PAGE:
January 2nd 1864
Day very cold, wind North. Ground frozen. Very busy making up and fileing last years papers.
Sunday January 3rd 1864
Day cold & clear. In reading over my last year's memorandum I found some one who had no business to had been doing the same. I felt very angry. Asked Sergeant Beaugureau if it was him, [and] was sorry for doing so at once for he is the "soul of honor." Sent in with the Orderly Henry Graves furlough for approved by Col McKelvy for 15 days.
January 4th 1864
Day commenced snowing about 10 O.C., has snowed ever since. About four inches deep to night, the first snow of any account this season. Sometime in November there was a slight fal--not enough to see on the ground, but enough to win me a bottle of Champagne which I had bet with a Frenchman named Adolph Otto.
Day cold- Graves got his furlough today it was only approved in Washington for 10 days. I told him when he started that if his wife was very bad I did not think the Colonel would say anything if he stayed two or three days more than his time.
Day cold. The 3 & 4" Regiments of Pennsylvania Reserves, which have been doing our guard duty for a long time, were orderded to break up camp and be ready to take the cars for Harpers Ferry at an hour's notice. They did so and have waited all day for orders to move which, as they did not come, about an hour ago Colonel McKelvy ordered them to be marched over to be put in our barracks for tonight. We have organised a convalescent guard to take their place temporarily.
Still cold, snow not yet melted.
An order came for the "Reserves" to march about 1 1/2 A.M. I got up and took the order over to Colonel Woolworth, who stayed in his own quarters all night. They had to march to the Soldiers' Rest Washington and take the cars there. After I got them off, I went to bed again. I had an order made out this P.M. to take another squad North, but when I came to investigate the matter I found that they had been already sent.
Thursday January 7th 1864
Day warm enough to thaw a very little. Lieutenant Stewart was relieved of the command of Camp Distribution by an order of the Secretary of War, to be court martialed for abusing a prisoner last fall when he (Lieutenant) was drunk. If the truth is proved, I think the Lieutenant will be dismissed [from] the service. Snowing a little to night.
Day thawed a very little. What fun the boys have riding down hill. The uper part of the camp makes a very good place for that kind of sport. The men get barrel staves or boards, logs of wood, in fact any thing that will slip, to ride on and fine sport they have. We had sausages and toast bread as a kind of treat at ten O.C. tonight. Congress is debating wheather they will extend the time for reenlisting in the Veteran Corps. All men in the 3 year regiments who have less than one year to serve get $402 for again enlisting for three years. It is a great inducement to many and they avail themselves of it accordingly.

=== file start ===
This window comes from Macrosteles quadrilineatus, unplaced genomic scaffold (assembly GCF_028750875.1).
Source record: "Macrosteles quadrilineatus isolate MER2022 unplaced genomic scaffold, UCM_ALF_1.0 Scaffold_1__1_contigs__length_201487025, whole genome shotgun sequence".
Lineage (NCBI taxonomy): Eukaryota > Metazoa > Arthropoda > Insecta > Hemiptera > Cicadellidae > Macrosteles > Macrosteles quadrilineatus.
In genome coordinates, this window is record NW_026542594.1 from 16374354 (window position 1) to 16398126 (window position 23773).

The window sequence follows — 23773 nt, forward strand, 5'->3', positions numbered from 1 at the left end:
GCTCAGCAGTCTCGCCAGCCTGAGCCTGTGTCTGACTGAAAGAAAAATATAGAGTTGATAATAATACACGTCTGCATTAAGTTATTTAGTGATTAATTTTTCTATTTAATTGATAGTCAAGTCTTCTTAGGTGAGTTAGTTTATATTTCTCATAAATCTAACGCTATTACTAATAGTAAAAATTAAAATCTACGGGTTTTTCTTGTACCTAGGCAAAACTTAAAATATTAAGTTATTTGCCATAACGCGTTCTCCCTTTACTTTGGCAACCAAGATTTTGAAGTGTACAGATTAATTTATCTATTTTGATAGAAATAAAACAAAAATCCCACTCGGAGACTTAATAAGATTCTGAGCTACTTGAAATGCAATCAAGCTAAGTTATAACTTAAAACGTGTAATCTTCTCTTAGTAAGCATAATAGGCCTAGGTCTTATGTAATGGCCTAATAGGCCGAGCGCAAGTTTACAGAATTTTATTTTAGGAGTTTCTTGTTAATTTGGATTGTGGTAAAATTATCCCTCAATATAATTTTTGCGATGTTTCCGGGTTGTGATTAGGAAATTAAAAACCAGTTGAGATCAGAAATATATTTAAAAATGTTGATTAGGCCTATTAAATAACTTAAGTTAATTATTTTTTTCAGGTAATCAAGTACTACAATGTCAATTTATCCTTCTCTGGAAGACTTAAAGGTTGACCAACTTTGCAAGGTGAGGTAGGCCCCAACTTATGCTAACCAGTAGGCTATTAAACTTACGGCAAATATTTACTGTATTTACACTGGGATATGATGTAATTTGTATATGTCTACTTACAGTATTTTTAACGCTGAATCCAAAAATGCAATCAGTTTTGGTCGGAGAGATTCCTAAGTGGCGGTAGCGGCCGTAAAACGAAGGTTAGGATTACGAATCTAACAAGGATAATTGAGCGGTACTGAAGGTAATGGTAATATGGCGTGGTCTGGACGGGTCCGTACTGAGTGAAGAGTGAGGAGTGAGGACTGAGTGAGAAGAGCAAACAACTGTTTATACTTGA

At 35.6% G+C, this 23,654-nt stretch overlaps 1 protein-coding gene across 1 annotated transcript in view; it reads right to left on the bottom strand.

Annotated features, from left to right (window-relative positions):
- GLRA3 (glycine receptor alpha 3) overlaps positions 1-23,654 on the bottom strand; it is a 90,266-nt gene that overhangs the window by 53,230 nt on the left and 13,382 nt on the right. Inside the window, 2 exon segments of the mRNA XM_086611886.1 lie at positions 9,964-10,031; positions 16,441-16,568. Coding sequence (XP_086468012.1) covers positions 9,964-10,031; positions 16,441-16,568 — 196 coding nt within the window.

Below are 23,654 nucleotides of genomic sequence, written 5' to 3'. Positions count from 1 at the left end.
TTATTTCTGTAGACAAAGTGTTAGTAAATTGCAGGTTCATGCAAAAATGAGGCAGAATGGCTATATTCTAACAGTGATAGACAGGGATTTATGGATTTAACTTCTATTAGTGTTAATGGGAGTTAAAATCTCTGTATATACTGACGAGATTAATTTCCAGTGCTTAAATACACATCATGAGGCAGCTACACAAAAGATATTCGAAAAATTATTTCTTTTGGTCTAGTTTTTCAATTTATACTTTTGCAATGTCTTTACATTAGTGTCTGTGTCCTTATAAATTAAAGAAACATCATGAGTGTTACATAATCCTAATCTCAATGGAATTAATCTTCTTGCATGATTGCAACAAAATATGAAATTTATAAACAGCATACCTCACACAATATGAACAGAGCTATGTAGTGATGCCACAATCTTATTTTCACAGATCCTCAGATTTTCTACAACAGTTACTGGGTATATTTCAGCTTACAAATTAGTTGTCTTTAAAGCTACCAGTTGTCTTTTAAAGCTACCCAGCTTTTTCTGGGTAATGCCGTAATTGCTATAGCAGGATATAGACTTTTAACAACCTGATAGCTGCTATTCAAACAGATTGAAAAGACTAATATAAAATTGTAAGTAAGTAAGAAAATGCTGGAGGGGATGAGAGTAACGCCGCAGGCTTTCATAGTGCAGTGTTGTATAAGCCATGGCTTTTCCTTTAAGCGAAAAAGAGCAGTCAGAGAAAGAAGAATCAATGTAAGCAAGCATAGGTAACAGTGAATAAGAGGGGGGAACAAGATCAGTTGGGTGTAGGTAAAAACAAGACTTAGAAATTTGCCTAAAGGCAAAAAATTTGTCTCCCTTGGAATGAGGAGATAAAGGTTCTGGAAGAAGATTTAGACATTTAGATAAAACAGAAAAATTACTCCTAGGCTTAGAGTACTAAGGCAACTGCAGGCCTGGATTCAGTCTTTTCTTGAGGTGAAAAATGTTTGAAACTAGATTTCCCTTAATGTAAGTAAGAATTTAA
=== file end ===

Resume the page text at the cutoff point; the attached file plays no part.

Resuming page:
January 9th 1864
Day cold, snow still on the ground. I wrote a letter to William Hibbard who used to be on duty as Orderly at the office. I have been at work on the Commisary returns of the month of December / 63. I have had this to do for the last four months. After the papers are made out at the Commisary Office they are sent to this office to be approved by Colonel McKelvy, and before he will sign them he requires them to be reexamined. This I do.
Day warm enough to thaw a little. Good sleighing yet. My orders are made out to take some men to Annapolis Maryland. Sergeant Beaugureau and myself took a walk this afternoon. We had considerable fun snow-balling. It is the first sport of that kind I have indulged in in two years. Received a letter from Sally Ann Potter. All well. She is afraid little Charly will be lame all his life. I think she does, from the tone of her letter. I finished reading Gil Blas this evening. It is written by "Le Sage," author of "Le diable boiteux." The book undoubtedly contains a great deal of philosophy and wit, but one has to read much in order to get it for it is a large book, Sergt B- [presumably Beaugureau who is mentioned frequently] who has read it in French says it loses a great deal by translation, as it is full of idioms which it is impossisble to translate.
[Content warning: use of the word "darky" in the next entry.]